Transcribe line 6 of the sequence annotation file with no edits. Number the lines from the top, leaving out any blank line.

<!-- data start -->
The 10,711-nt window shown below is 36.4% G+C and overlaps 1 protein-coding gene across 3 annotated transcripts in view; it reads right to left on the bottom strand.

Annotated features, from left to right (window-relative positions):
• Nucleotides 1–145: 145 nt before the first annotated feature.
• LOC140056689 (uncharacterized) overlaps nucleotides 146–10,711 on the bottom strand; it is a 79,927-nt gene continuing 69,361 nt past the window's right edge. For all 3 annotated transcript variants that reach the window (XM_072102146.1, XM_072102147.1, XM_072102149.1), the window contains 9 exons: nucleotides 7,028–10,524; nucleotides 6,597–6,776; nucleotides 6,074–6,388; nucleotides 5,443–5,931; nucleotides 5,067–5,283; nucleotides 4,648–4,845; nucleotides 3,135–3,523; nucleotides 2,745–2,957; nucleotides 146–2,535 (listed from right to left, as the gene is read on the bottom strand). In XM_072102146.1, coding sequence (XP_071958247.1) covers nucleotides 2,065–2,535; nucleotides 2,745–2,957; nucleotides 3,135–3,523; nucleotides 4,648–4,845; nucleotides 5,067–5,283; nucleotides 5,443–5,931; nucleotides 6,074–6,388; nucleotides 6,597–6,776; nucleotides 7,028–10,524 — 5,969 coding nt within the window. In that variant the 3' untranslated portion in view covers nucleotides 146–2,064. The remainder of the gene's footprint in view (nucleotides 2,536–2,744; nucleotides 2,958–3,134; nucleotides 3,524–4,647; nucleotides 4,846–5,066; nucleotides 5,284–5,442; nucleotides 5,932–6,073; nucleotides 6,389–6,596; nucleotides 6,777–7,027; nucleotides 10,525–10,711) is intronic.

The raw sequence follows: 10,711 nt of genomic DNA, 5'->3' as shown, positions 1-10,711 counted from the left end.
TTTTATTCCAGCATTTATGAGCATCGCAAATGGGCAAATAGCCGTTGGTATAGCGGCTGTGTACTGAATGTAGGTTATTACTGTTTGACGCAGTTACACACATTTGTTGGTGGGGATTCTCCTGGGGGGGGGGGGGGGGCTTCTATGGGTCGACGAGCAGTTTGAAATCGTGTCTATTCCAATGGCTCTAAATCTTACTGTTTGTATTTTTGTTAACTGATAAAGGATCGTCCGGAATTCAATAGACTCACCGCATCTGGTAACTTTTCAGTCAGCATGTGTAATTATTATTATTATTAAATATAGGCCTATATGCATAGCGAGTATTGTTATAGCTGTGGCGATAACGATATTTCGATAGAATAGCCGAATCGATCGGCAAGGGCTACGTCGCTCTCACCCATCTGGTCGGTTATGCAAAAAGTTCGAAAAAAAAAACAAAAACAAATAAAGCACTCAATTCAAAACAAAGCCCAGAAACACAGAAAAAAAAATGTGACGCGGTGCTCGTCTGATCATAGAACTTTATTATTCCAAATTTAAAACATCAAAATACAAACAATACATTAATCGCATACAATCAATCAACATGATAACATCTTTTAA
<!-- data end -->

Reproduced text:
TTTTATTCCAGCATTTATGAGCATCGCAAATGGGCAAATAGCCGTTGGTATAGCGGCTGTGTACTGAATGTAGGTTATTACTGTTTGACGCAGTTACACACATTTGTTGGTGGGGATTCTCCTGGGGGGGGGGGGGGGGCTTCTATGGGTCGACGAGCAGTTTGAAATCGTGTCTATTCCAATGGCTCTAAATCTTACTGTTTGTATTTTTGTTAACTGATAAAGGATCGTCCGGAATTCAATAGACTCACCGCATCTGGTAACTTTTCAGTCAGCATGTGTAATTATTATTATTATTAAATATAGGCCTATATGCATAGCGAGTATTGTTATAGCTGTGGCGATAACGATATTTCGATAGAATAGCCGAATCGATCGGCAAGGGCTACGTCGCTCTCACCCATCTGGTCGGTTATGCAAAAAGTTCGAAAAAAAAAACAAAAACAAATAAAGCACTCAATTCAAAACAAAGCCCAGAAACACAGAAAAAAAAATGTGACGCGGTGCTCGTCTGATCATAGAACTTTATTATTCCAAATTTAAAACATCAAAATACAAACAATACATTAATCGCATACAATCAATCAACATGATAACATCTTTTAA